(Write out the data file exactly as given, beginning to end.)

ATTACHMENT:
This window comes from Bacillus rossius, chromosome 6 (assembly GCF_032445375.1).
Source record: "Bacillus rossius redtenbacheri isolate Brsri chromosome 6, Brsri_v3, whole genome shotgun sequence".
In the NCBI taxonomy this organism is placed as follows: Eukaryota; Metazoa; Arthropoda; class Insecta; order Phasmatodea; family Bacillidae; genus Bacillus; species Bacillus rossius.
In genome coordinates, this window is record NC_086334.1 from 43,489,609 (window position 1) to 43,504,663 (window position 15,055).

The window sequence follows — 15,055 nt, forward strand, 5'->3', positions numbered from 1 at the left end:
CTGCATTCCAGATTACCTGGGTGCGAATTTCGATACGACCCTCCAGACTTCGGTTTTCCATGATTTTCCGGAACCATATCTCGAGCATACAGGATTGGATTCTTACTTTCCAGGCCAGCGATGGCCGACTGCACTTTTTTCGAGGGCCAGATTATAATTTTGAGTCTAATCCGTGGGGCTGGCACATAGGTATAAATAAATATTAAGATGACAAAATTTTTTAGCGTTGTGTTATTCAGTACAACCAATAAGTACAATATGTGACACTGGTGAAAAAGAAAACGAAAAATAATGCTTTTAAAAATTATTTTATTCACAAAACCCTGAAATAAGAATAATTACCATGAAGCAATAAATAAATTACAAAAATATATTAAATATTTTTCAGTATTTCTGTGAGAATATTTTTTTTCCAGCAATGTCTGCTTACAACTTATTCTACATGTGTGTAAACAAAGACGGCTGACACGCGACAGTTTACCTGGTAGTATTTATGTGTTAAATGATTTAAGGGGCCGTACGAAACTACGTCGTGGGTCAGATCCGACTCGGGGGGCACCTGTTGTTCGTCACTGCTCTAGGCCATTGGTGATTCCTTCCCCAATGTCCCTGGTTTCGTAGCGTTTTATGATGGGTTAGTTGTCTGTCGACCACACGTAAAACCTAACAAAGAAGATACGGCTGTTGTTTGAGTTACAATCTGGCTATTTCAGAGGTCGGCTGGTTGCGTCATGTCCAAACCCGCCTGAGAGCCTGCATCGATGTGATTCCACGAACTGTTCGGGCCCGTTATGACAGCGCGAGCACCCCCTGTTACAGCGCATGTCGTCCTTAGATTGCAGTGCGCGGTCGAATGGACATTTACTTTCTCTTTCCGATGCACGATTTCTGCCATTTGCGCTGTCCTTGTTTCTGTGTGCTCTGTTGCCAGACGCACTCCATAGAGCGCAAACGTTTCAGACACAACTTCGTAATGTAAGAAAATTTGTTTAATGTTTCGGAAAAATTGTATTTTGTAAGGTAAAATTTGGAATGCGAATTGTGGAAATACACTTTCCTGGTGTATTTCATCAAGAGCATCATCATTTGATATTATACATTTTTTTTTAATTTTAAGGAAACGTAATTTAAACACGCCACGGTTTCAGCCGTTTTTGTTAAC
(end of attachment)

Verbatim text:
This window comes from Bacillus rossius, chromosome 6 (assembly GCF_032445375.1).
Source record: "Bacillus rossius redtenbacheri isolate Brsri chromosome 6, Brsri_v3, whole genome shotgun sequence".
In the NCBI taxonomy this organism is placed as follows: Eukaryota; Metazoa; Arthropoda; class Insecta; order Phasmatodea; family Bacillidae; genus Bacillus; species Bacillus rossius.
In genome coordinates, this window is record NC_086334.1 from 43,489,609 (window position 1) to 43,504,663 (window position 15,055).

The window sequence follows — 15,055 nt, forward strand, 5'->3', positions numbered from 1 at the left end:
CTGCATTCCAGATTACCTGGGTGCGAATTTCGATACGACCCTCCAGACTTCGGTTTTCCATGATTTTCCGGAACCATATCTCGAGCATACAGGATTGGATTCTTACTTTCCAGGCCAGCGATGGCCGACTGCACTTTTTTCGAGGGCCAGATTATAATTTTGAGTCTAATCCGTGGGGCTGGCACATAGGTATAAATAAATATTAAGATGACAAAATTTTTTAGCGTTGTGTTATTCAGTACAACCAATAAGTACAATATGTGACACTGGTGAAAAAGAAAACGAAAAATAATGCTTTTAAAAATTATTTTATTCACAAAACCCTGAAATAAGAATAATTACCATGAAGCAATAAATAAATTACAAAAATATATTAAATATTTTTCAGTATTTCTGTGAGAATATTTTTTTTCCAGCAATGTCTGCTTACAACTTATTCTACATGTGTGTAAACAAAGACGGCTGACACGCGACAGTTTACCTGGTAGTATTTATGTGTTAAATGATTTAAGGGGCCGTACGAAACTACGTCGTGGGTCAGATCCGACTCGGGGGGCACCTGTTGTTCGTCACTGCTCTAGGCCATTGGTGATTCCTTCCCCAATGTCCCTGGTTTCGTAGCGTTTTATGATGGGTTAGTTGTCTGTCGACCACACGTAAAACCTAACAAAGAAGATACGGCTGTTGTTTGAGTTACAATCTGGCTATTTCAGAGGTCGGCTGGTTGCGTCATGTCCAAACCCGCCTGAGAGCCTGCATCGATGTGATTCCACGAACTGTTCGGGCCCGTTATGACAGCGCGAGCACCCCCTGTTACAGCGCATGTCGTCCTTAGATTGCAGTGCGCGGTCGAATGGACATTTACTTTCTCTTTCCGATGCACGATTTCTGCCATTTGCGCTGTCCTTGTTTCTGTGTGCTCTGTTGCCAGACGCACTCCATAGAGCGCAAACGTTTCAGACACAACTTCGTAATGTAAGAAAATTTGTTTAATGTTTCGGAAAAATTGTATTTTGTAAGGTAAAATTTGGAATGCGAATTGTGGAAATACACTTTCCTGGTGTATTTCATCAAGAGCATCATCATTTGATATTATACATTTTTTTTTAATTTTAAGGAAACGTAATTTAAACACGCCACGGTTTCAGCCGTTTTTGTTAAC